When one thinks of the resplendent Flatirons rising over Boulder, Colorado, sport climbing isn’t necessarily the first discipline that pops into the mind. However, there are many classic sport routes strewn about those hills, and Boulder local Dan Levison is helping to make sure they’re safe to climb. Levison, originally from Pennsylvania, has been climbing for more than two decades. Currently working as a personal trainer at the Boulder Rock Club, Levison spends his days juggling his family, trail running, and helping his clients get into great shape. For the past 15 years, he’s been bolting routes, and he likes to give back to the community by re-equipping ancient hardware. “It’s a good feeling to prolong a classic route’s life,” Levison says, “so it’s safe and people can enjoy it.”
Why is it important to replace old hardware? A lot of routes have horrendous fi xed hardware. Sometimes the bolts are in poor shape: corroded, bent, rusted—they’ve taken a lot of abuse. Bolting started in the late 1980s, so we’re looking at 20 to 25 years that the hardware has been in. Factor in the traffic the routes get, and it’s the perfect storm of route failure. We’re coming into a time when we’ll see more and more hardware failures.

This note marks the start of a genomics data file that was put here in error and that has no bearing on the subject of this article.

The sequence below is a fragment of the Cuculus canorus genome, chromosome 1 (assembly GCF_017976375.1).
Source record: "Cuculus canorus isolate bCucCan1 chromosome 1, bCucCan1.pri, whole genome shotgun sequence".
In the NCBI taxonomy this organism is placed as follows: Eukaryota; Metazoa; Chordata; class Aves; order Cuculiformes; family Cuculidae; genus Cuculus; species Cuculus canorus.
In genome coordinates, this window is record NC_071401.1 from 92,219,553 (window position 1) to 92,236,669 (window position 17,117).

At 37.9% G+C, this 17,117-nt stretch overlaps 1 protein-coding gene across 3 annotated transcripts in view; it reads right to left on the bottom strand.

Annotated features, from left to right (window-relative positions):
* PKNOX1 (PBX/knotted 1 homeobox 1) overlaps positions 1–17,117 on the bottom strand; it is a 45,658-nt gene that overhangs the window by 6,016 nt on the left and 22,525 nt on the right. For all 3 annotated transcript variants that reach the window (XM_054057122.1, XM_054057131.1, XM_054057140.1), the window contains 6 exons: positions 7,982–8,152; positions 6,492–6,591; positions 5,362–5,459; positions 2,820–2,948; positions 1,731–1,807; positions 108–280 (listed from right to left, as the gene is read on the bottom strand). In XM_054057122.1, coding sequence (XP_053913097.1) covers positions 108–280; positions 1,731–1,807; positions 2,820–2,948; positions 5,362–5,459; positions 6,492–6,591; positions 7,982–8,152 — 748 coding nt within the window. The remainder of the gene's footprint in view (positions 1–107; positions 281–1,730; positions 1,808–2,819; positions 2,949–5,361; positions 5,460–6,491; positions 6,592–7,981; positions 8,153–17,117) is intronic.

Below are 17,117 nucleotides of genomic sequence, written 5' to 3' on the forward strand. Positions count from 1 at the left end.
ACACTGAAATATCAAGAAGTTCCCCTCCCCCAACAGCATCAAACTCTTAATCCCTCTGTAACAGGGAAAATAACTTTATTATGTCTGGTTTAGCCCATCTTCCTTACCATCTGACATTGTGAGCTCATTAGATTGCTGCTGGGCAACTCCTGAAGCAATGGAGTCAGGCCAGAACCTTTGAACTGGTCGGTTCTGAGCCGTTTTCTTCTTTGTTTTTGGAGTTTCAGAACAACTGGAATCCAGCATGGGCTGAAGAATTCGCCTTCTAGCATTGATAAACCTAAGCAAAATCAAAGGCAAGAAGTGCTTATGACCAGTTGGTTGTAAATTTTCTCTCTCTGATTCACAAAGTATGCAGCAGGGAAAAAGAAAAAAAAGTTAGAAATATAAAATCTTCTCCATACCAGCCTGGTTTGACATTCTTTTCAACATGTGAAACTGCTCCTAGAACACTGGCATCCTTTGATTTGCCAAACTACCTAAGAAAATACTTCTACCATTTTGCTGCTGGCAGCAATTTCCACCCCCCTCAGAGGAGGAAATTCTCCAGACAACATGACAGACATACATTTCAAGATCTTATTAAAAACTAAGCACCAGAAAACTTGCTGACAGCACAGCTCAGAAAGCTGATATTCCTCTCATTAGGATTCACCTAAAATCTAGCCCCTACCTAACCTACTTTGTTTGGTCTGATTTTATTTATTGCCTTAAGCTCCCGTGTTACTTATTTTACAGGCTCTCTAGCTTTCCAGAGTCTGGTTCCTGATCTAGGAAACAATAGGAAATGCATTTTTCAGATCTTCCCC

How can people voice concern over particular rusted anchors? A good voice for community is the online forums, like Mountainproject.com. It’s a great way to ask for someone with experience to go up and get the old hardware out, and put the new hardware in.
What about people who want to get more hands-on involvement? Shadow someone with experience; I almost always bring a helper. Bolting is a touchy subject, though, and people don’t want to see another guy with a power drill running around. It’s something that needs to be approached tactfully, but it’s great to have more people around with that skill set. You want to be careful and think it through. You have to know what you’re doing, and it’s exhausting. Few people sign up for that reason.